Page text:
Disaster can strike quickly and without warning. When disaster strikes, you may not have much time to respond. A highway spill of hazardous material could mean instant evacuation. A winter rainstorm could confine your family at home. A flood, earthquake, or any other disaster will likely cut off essential services for days. After a disaster, local officials and relief workers will be on the scene, but they cannot reach everyone immediately. You could get help in hours, or it may take days. Your family will cope best by preparing for disaster before it strikes. One way to prepare is by assembling an Emergency Kit. Once disaster hits, you will not have time to shop or search for supplies. However, if you have gathered supplies in advance, your family can endure an evacuation or home confinement. Be prepared to be self-sufficient for at least three days.
How do I catch the flu? Flu viruses are spread through human contact, just like the cold virus. It is also spread through the air by coughing or sneezing. Therefore it may be easier to catch than a cold. There are several actions to take that reassure you, and everyone else, is healthy this flu season:
Morongo Emergency Management Department FM Radio Station 89.1
What is the tribe doing? The tribe has taken proactive measures to prevent the spread of flu viruses. In protecting children, the education and transportation departments, have initiated increased cleaning and sanitizing programs that include education on proper hand washing and the importance of covering coughs. All other departments have increased access to hand sanitizers, and the facilities maintenance department has increased sanitization efforts in common areas. Infromation Links:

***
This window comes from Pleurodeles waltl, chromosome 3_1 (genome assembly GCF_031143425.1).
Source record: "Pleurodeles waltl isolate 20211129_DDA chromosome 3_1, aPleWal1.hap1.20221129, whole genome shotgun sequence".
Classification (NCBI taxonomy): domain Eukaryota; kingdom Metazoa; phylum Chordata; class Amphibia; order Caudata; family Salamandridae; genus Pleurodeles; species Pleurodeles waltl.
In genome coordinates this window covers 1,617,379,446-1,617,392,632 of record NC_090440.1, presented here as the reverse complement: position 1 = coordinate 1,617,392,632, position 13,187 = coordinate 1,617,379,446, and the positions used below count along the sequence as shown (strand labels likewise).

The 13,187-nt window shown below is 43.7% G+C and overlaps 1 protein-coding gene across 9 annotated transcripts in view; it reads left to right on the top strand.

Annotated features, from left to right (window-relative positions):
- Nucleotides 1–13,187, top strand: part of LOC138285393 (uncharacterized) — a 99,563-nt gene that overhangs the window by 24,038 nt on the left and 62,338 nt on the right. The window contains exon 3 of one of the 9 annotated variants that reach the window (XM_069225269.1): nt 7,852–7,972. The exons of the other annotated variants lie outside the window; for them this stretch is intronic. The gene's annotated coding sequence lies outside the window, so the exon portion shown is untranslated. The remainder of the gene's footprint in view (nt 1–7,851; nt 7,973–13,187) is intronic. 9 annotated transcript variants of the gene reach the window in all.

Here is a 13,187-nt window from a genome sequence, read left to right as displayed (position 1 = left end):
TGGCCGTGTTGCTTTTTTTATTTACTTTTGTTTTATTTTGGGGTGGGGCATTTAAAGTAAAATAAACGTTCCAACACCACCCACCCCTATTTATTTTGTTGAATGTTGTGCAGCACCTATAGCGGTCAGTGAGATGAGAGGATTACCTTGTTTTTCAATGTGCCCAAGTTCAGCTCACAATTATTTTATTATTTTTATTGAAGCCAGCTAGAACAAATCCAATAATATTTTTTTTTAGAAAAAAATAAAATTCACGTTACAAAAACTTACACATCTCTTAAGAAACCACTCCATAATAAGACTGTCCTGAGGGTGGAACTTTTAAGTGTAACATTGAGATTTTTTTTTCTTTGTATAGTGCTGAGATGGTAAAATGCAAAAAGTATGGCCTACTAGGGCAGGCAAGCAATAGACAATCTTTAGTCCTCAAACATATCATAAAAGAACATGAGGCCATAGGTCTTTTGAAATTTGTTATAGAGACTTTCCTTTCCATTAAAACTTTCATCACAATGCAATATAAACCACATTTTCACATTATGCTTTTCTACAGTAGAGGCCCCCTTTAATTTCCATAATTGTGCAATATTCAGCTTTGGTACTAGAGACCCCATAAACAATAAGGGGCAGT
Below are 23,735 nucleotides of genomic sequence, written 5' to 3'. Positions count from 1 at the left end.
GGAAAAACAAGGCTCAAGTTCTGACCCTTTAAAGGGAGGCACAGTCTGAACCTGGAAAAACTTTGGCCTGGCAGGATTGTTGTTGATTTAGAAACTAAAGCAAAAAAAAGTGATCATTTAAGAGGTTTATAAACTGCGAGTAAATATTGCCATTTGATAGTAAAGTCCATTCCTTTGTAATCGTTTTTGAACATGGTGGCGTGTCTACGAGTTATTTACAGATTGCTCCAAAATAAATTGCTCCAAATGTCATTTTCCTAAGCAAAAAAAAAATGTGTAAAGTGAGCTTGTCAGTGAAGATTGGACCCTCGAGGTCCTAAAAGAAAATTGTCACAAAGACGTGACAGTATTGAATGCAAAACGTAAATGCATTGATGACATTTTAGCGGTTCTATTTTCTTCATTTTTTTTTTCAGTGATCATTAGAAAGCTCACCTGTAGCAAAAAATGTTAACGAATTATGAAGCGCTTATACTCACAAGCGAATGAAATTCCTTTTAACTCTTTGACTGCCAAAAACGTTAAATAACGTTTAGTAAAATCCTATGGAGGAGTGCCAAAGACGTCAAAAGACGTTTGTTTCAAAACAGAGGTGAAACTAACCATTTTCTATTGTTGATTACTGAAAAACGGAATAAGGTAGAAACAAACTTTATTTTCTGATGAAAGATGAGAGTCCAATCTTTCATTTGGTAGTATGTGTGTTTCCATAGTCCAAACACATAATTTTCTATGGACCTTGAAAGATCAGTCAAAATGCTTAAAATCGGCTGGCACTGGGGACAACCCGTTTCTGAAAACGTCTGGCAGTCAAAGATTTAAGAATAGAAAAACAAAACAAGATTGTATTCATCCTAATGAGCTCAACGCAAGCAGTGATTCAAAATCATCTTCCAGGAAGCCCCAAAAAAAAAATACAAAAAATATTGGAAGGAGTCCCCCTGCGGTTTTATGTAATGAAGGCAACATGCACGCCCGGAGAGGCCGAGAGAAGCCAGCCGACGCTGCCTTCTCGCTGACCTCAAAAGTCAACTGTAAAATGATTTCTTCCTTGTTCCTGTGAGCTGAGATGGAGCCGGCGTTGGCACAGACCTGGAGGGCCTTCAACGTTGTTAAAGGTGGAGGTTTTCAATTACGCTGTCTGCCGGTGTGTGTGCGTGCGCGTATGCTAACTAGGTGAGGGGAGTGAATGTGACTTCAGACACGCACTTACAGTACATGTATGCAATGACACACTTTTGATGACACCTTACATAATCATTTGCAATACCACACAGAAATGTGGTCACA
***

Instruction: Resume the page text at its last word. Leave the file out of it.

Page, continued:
What can I do to stay healthy?
- Get your flu shot
- Wash your hands often
- Use hand sanitizers
- Maintain distance of 3′ (feet) between people during gatherings
- Use tissues and dispose of them
- Cough and sneeze into your sleeve or a tissue
- Stay home when sick
When should I seek health care?
There are general recommendations to follow when considering seeking health care:
- High fever lasting three days
- A severe headache, especially associated with neck stiffness
- Wheezing, or difficulty breathing
- Sinus or ear pain
- Painful swelling in the neck
- Symptoms or fatigue that does not improve after seven days
Preparing Your Kit – Store your Emergency Kit in one location that is easily accessible in case evacuation is required. Store items in a large container such as a plastic tub with a lid, a suitcase, a duffel bag, or footlocker. Keep only essential supplies in the kit. Store water in plastic containers such as soft drink bottles instead of containers that will decompose or break, such as milk cartons or glass bottles. A normally active person needs to drink at least two quarts of water each day. Hot environments and intense physical activity can double that amount. Children, nursing mothers, and ill people will need more. Store one gallon of water per person per day (two quarts for drinking, two quarts for food preparation/sanitation). Keep at least a three-day supply of water for each person in your household.